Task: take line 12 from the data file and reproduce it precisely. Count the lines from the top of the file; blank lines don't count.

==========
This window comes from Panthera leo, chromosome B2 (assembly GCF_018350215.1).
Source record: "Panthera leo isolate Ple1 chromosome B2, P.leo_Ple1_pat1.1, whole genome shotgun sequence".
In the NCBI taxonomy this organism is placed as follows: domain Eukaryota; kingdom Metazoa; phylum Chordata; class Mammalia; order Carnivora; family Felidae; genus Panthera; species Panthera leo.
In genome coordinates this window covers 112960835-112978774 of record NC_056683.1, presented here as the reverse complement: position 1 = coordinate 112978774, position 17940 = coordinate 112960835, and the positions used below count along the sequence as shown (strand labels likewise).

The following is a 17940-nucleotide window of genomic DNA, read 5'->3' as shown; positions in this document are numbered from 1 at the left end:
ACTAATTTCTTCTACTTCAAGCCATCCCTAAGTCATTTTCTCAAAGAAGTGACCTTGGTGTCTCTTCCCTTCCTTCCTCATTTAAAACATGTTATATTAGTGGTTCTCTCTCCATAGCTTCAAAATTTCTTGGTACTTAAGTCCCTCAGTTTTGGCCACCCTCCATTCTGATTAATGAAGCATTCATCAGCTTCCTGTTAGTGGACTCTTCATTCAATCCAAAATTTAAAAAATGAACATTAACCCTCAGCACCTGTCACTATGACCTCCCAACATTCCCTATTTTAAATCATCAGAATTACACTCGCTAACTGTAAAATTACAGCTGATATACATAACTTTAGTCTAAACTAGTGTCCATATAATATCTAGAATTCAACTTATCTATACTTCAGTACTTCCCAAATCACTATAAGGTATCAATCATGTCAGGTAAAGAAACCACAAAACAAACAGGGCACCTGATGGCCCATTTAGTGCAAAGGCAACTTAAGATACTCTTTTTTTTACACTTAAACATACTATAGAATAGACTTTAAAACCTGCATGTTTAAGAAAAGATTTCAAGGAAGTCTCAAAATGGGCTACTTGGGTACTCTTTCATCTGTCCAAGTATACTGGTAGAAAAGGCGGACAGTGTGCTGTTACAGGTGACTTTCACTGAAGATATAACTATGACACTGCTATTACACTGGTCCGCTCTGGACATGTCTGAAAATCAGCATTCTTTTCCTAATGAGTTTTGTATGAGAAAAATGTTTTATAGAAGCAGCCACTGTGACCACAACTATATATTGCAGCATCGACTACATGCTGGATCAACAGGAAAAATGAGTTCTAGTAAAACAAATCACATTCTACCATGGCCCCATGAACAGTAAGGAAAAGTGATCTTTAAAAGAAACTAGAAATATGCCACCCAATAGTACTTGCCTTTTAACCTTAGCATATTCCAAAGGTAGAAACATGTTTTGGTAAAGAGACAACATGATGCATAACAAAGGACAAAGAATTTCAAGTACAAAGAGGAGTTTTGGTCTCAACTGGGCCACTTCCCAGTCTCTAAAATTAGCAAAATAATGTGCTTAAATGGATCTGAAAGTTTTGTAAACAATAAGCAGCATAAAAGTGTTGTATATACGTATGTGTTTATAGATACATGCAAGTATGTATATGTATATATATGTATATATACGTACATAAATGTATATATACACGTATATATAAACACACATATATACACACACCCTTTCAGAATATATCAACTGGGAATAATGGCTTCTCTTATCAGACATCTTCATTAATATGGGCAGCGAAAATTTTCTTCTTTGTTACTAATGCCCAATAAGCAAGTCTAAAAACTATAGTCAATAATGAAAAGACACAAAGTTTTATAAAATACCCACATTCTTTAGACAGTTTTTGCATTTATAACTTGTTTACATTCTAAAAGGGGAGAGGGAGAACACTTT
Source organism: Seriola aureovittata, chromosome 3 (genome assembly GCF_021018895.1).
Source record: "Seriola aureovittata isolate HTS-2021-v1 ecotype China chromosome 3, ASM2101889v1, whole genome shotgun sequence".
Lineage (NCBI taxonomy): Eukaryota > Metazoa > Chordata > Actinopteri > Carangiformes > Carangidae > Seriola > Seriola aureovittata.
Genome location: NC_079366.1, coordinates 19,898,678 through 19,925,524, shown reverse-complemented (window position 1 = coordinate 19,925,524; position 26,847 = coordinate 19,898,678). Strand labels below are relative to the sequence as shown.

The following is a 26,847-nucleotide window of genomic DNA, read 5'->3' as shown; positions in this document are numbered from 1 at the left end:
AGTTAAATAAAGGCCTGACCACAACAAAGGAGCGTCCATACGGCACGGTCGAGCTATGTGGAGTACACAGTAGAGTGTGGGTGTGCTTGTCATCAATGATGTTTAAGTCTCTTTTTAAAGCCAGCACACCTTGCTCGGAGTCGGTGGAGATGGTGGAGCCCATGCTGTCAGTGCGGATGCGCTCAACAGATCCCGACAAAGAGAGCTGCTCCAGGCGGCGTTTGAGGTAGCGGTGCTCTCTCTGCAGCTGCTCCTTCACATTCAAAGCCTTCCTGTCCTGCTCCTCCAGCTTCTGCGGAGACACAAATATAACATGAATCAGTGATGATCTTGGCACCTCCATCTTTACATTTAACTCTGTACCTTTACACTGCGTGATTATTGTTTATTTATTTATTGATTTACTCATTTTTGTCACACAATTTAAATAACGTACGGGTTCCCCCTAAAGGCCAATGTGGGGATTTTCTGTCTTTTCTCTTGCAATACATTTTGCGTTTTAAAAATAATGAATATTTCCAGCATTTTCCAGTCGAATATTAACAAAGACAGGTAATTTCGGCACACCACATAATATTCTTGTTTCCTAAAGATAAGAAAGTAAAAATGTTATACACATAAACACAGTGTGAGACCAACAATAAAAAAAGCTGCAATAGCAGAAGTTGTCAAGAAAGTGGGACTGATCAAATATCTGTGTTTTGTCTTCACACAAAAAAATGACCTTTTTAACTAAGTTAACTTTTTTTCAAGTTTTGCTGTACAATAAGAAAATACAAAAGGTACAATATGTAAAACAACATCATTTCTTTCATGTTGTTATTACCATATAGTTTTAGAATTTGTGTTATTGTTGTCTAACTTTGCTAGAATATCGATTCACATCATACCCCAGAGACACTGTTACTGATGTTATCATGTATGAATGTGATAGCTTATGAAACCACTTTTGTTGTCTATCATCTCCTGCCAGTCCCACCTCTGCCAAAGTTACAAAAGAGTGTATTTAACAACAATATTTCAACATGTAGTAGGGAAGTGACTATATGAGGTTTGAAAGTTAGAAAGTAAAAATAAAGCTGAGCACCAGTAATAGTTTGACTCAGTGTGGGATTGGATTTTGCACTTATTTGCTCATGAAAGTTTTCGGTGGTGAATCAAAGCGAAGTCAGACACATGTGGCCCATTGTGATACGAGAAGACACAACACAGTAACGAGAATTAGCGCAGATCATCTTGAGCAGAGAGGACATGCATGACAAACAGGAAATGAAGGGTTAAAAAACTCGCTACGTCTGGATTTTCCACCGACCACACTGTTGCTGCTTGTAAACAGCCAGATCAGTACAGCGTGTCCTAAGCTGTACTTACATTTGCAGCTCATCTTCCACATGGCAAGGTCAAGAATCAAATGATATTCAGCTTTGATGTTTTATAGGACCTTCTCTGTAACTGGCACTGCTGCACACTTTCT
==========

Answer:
AGTTAAATAAAGGCCTGACCACAACAAAGGAGCGTCCATACGGCACGGTCGAGCTATGTGGAGTACACAGTAGAGTGTGGGTGTGCTTGTCATCAATGATGTTTAAGTCTCTTTTTAAAGCCAGCACACCTTGCTCGGAGTCGGTGGAGATGGTGGAGCCCATGCTGTCAGTGCGGATGCGCTCAACAGATCCCGACAAAGAGAGCTGCTCCAGGCGGCGTTTGAGGTAGCGGTGCTCTCTCTGCAGCTGCTCCTTCACATTCAAAGCCTTCCTGTCCTGCTCCTCCAGCTTCTGCGGAGACACAAATATAACATGAATCAGTGATGATCTTGGCACCTCCATCTTTACATTTAACTCTGTACCTTTACACTGCGTGATTATTGTTTATTTATTTATTGATTTACTCATTTTTGTCACACAATTTAAATAACGTACGGGTTCCCCCTAAAGGCCAATGTGGGGATTTTCTGTCTTTTCTCTTGCAATACATTTTGCGTTTTAAAAATAATGAATATTTCCAGCATTTTCCAGTCGAATATTAACAAAGACAGGTAATTTCGGCACACCACATAATATTCTTGTTTCCTAAAGATAAGAAAGTAAAAATGTTATACACATAAACACAGTGTGAGACCAACAATAAAAAAAGCTGCAATAGCAGAAGTTGTCAAGAAAGTGGGACTGATCAAATATCTGTGTTTTGTCTTCACACAAAAAAATGACCTTTTTAACTAAGTTAACTTTTTTTCAAGTTTTGCTGTACAATAAGAAAATACAAAAGGTACAATATGTAAAACAACATCATTTCTTTCATGTTGTTATTACCATATAGTTTTAGAATTTGTGTTATTGTTGTCTAACTTTGCTAGAATATCGATTCACATCATACCCCAGAGACACTGTTACTGATGTTATCATGTATGAATGTGATAGCTTATGAAACCACTTTTGTTGTCTATCATCTCCTGCCAGTCCCACCTCTGCCAAAGTTACAAAAGAGTGTATTTAACAACAATATTTCAACATGTAGTAGGGAAGTGACTATATGAGGTTTGAAAGTTAGAAAGTAAAAATAAAGCTGAGCACCAGTAATAGTTTGACTCAGTGTGGGATTGGATTTTGCACTTATTTGCTCATGAAAGTTTTCGGTGGTGAATCAAAGCGAAGTCAGACACATGTGGCCCATTGTGATACGAGAAGACACAACACAGTAACGAGAATTAGCGCAGATCATCTTGAGCAGAGAGGACATGCATGACAAACAGGAAATGAAGGGTTAAAAAACTCGCTACGTCTGGATTTTCCACCGACCACACTGTTGCTGCTTGTAAACAGCCAGATCAGTACAGCGTGTCCTAAGCTGTACTTACATTTGCAGCTCATCTTCCACATGGCAAGGTCAAGAATCAAATGATATTCAGCTTTGATGTTTTATAGGACCTTCTCTGTAACTGGCACTGCTGCACACTTTCT